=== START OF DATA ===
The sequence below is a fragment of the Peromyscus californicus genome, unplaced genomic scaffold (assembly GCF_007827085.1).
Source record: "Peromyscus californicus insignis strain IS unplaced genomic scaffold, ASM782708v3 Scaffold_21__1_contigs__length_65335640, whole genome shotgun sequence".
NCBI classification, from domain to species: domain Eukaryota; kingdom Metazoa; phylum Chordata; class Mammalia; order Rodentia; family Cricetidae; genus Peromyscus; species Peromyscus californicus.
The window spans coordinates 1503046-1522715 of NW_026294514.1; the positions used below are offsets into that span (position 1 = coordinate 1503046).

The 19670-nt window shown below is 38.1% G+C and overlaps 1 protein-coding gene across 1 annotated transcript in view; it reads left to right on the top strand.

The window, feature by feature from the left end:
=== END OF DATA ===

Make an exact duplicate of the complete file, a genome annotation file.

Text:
The sequence below is a fragment of the Peromyscus californicus genome, unplaced genomic scaffold (assembly GCF_007827085.1).
Source record: "Peromyscus californicus insignis strain IS unplaced genomic scaffold, ASM782708v3 Scaffold_21__1_contigs__length_65335640, whole genome shotgun sequence".
NCBI classification, from domain to species: domain Eukaryota; kingdom Metazoa; phylum Chordata; class Mammalia; order Rodentia; family Cricetidae; genus Peromyscus; species Peromyscus californicus.
The window spans coordinates 1503046-1522715 of NW_026294514.1; the positions used below are offsets into that span (position 1 = coordinate 1503046).

The 19670-nt window shown below is 38.1% G+C and overlaps 1 protein-coding gene across 1 annotated transcript in view; it reads left to right on the top strand.

The window, feature by feature from the left end: